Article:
Kohl's

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For Gary Vasques, exec VP-marketing for Kohl's Corp., 1999 was, as Yogi Berra used to say, "Deja vu all over again."

Mr. Vasques, 52, early in his retail career worked for Caldor, a now liquidated department store chain in New York. Last year, he was back at some of his old haunts, but this time he was reopening the stores under the Kohl's name.

This time, results were very different for Mr. Vasques, a salt-water fisherman who has developed skills studying the tides and assessing his targets.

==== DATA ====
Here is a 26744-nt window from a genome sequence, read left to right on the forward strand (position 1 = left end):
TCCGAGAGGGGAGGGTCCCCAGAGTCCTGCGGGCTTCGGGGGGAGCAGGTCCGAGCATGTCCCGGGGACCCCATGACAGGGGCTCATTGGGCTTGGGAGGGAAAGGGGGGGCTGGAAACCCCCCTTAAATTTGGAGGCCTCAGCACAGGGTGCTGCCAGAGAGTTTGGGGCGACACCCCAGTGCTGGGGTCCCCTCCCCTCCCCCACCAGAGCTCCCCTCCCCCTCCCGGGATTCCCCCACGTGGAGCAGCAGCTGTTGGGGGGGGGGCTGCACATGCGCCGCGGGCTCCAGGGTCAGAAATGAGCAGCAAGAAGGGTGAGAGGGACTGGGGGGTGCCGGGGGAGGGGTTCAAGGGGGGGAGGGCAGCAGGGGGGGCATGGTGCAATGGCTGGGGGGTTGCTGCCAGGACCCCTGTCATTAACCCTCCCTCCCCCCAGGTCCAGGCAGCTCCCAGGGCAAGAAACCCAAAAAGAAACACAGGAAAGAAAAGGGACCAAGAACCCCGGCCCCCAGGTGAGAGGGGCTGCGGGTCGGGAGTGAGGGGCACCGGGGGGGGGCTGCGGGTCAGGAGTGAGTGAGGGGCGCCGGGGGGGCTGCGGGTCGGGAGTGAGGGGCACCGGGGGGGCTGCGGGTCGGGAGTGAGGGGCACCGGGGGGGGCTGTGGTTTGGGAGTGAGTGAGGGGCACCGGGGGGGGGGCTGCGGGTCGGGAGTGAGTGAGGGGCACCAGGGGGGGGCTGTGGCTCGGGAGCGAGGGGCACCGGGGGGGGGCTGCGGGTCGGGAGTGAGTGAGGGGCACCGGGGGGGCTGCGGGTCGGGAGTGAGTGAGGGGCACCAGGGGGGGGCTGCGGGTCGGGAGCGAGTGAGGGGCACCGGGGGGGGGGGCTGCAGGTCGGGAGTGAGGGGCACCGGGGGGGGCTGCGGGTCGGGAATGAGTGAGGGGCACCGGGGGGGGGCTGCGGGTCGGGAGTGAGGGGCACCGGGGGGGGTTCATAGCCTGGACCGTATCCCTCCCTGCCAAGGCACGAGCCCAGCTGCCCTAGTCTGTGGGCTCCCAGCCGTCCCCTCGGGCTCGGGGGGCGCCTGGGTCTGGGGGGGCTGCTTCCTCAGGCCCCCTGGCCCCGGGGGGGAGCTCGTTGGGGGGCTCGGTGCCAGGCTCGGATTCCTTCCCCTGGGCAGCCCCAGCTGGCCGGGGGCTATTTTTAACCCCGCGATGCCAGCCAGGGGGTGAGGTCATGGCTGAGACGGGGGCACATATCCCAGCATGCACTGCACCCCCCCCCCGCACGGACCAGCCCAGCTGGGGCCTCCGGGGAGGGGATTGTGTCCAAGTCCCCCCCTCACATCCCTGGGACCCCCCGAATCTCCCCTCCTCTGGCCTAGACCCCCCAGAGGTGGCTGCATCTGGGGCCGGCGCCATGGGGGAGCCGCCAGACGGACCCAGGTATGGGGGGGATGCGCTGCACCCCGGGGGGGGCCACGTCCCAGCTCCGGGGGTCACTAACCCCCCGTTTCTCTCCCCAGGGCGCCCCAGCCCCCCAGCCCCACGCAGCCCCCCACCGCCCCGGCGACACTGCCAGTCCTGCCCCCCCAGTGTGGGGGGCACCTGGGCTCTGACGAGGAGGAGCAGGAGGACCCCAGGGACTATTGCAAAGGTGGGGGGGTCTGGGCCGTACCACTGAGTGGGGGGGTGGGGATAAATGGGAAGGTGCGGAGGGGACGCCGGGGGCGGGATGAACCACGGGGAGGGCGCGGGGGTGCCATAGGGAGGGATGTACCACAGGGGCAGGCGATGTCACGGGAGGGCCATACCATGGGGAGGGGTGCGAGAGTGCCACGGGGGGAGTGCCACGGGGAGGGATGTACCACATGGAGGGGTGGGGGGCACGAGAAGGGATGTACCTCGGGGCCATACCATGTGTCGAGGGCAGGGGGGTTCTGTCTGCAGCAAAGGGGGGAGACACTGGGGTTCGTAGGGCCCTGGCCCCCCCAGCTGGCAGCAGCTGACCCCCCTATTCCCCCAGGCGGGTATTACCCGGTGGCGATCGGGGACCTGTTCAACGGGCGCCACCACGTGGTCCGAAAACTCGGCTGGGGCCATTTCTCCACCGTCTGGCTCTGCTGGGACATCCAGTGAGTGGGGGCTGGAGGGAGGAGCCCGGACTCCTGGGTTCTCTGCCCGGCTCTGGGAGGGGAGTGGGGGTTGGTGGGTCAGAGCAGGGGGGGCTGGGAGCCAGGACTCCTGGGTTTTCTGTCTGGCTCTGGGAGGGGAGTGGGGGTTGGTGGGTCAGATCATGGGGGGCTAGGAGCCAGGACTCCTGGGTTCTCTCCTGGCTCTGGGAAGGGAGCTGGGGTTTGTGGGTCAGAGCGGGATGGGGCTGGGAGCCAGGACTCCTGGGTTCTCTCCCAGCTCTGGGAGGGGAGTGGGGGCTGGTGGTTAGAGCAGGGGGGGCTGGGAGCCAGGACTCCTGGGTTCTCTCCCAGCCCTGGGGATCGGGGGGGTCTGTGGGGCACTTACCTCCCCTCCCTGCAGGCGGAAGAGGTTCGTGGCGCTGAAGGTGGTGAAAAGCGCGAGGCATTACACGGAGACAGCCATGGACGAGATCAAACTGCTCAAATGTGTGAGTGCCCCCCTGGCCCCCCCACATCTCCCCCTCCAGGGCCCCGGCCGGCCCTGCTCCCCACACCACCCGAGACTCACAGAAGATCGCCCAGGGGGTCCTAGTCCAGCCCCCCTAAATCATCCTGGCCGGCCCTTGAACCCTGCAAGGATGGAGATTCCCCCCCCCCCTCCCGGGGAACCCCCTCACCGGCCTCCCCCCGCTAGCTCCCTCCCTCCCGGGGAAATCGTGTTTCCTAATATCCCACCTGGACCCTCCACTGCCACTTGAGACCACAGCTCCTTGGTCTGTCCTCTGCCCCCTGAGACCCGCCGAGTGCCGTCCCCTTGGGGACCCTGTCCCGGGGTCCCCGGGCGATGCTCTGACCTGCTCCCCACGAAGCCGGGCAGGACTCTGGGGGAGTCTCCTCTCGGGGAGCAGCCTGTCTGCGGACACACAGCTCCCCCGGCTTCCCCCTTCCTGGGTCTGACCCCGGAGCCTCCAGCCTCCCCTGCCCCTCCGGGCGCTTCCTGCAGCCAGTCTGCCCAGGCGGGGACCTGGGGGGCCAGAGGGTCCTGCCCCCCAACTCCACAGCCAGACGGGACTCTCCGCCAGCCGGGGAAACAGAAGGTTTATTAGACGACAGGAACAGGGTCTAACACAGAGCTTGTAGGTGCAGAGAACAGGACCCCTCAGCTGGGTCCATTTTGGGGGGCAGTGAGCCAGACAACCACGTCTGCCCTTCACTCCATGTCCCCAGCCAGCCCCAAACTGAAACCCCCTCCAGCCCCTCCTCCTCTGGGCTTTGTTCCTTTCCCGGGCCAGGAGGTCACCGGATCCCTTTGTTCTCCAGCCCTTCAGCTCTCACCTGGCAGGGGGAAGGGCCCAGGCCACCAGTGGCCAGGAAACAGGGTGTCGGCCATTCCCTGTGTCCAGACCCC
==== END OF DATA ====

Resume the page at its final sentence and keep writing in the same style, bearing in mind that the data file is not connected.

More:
"It's like figuring out complex puzzles," he says of both his vocation and his avocation.

The 32 stores converted in the New York tri-state area are poised to post first-year sales equal to 75% of average mature-store volumes, a figure that impresses Wall Street.

Not only that, but during the last five years of his tenure at Kohl's, a spokeswoman says average sales increases at stores open for more than one year have outpaced those of the Gap, Wal-Mart Stores and Target Stores.

While Kohl's stores were clean and impeccable, the company's advertising wasn't, according to the executive. The logo's colors changed in print every week, and broadcast messages didn't match print advertising or in-store promotions.

Mr. Vasques got the marketing look together under one apt theme: "That's more like it."

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